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Firefox 76 includes new Firefox Lockwise password functionality, Zoom improvements, and a handful of developer features.

Mozilla this year sped up Firefox releases to a four-week cadence (previously they arrived every six to eight weeks).

The company specifically called out Zoom, which has become a phenomenon of its own during the pandemic. In short, you now join Zoom calls in Firefox without having to download or install the Zoom client.

The bloatware is getting bigger and bigger with every release; and less interesting. Will Firefox now start to natively support everything that's getting a little attention?

Firefox Raises Its Bug Bounties to $10,000

Found on Slashdot on Monday, 27 April 2020
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"We're updating our bug bounty policy and payouts to make it more appealing to researchers and reflect the more hardened security stance we adopted after moving to a multi-process, sandboxed architecture," reports the Mozilla security blog.

They point out that Firefox has one of the world's oldest bug bounty programs, dating back to 2004 -- and it's still going strong. "From 2017-2019, we paid out $965,750 to researchers across 348 bugs, making the average payout $2,775 — but as you can see in the graph below, our most common payout was actually $4,000!"

Firefox keeps losing ground no because of bugs, but because of bad UI decisions.

Windows 10 Update: Would You Like Deleted Files And Blue Screens With That?

Found on Forbes on Sunday, 26 April 2020
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With Windows 10 now installed on more than one billion devices, there will always be a wide variation in terms of user satisfaction. One area where this variation can be seen perhaps most clearly is that of updates. It has almost become the norm following the monthly Patch Tuesday update for users to take to support forums and complain that something or other has been borked as a result.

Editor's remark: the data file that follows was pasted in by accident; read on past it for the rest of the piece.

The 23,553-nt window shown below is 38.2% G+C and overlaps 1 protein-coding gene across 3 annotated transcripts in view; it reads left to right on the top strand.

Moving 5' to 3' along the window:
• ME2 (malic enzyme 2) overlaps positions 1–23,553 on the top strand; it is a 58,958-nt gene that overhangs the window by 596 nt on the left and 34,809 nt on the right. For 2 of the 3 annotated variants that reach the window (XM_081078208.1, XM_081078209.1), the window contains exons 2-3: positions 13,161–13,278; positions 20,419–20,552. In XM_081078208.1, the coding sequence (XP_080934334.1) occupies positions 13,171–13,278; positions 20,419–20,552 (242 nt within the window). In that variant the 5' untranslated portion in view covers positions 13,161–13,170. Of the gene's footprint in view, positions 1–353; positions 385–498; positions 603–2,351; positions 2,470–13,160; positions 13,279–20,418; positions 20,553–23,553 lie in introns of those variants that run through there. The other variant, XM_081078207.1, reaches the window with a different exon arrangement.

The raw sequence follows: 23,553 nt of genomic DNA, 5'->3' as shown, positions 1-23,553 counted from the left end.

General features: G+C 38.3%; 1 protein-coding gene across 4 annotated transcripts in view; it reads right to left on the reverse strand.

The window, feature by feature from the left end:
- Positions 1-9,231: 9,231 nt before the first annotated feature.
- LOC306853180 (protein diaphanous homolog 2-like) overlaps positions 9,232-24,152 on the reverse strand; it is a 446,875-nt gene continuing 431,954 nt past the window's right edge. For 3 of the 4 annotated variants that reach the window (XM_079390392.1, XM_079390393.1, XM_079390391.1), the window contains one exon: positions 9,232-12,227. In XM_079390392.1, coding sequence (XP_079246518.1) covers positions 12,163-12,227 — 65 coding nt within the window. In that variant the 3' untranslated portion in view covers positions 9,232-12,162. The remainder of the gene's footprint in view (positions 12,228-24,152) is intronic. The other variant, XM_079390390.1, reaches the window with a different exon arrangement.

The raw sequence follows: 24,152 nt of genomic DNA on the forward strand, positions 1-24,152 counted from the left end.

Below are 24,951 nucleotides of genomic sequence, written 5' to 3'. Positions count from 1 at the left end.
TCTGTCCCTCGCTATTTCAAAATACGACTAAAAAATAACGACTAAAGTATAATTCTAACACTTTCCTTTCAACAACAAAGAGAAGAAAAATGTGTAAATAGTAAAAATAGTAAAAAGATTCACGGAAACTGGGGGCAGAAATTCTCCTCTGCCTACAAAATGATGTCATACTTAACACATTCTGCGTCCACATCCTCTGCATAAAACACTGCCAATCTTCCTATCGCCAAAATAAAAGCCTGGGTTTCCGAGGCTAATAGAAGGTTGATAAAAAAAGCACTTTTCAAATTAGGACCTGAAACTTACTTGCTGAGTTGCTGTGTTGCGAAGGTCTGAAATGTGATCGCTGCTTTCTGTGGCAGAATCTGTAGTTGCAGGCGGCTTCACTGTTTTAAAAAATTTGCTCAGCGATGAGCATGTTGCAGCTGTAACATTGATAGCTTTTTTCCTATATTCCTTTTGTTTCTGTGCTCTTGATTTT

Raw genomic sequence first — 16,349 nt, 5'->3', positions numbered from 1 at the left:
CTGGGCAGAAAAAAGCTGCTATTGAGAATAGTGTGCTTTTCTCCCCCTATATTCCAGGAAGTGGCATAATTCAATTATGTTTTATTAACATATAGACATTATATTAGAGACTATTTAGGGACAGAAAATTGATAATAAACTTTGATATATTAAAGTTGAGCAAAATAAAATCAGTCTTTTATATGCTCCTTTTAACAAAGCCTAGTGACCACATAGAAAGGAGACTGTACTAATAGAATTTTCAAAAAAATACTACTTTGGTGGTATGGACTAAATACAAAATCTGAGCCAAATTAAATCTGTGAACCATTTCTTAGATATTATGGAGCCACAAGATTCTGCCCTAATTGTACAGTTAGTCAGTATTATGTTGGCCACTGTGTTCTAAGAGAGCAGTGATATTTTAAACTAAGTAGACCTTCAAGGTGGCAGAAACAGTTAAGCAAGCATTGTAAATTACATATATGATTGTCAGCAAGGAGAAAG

The problems those users are reporting to the Microsoft support forums and on social media have included the installation failing and looping back to restart again, the dreaded Blue Screen of Death (BSOD) following a "successful" update and computers that simply refuse to boot again afterward. Among the more common issues, in terms of complaints after a Windows 10 update, were Bluetooth and Wi-Fi connectivity related ones. But there were have also been users complaining that after a restart, all files from the C drive had been deleted.

Forcing people to upgrade is one of the reasons for problems. Yes, updates are important, but the decision should still be left to the administrator who knows the systems better than Microsoft.

LibreOffice 7.0 Finally Retiring Its Adobe Flash Export Support

Found on Phoronix on Saturday, 25 April 2020
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LibreOffice 7.0 has long offered an Adobe Flash export filter, back to the days of it being Macromedia Flash. The focus on this export filter has been for allowing LibreOffice presentations and drawings to be in Flash format.

The support was dropped on Thursday and in the process lightened up this open-source office suite by nearly six thousand lines of code.

That should have happened years ago. Flash was one of the biggest security holes.

Ring 0 of fire: Does Riot Games’ new anti-cheat measure go too far?

Found on Ars Technica on Friday, 17 April 2020
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While the Vanguard anti-cheat client only launches when Valorant is being played, Riot says the system also makes use of a "kernel mode driver" that starts operating as soon as Windows boots up. That's a big change from Riot's pre-Vanguard anti-cheat systems, which operated entirely at the more common "user mode" level, just like most Windows executables.

At the kernel level, any flaws in Riot's driver code could create system-wide, "blue screen of death"-style crashes, as opposed to more localized application-specific glitches. And a serious oversight in the driver, like a buffer overflow exploit, could let an attacker install their own malicious code at an extremely low level, where it could be extremely dangerous.

How about no? Granting random software such access ist a big no-no. On top of that, Riot is owned by chinese Tencent.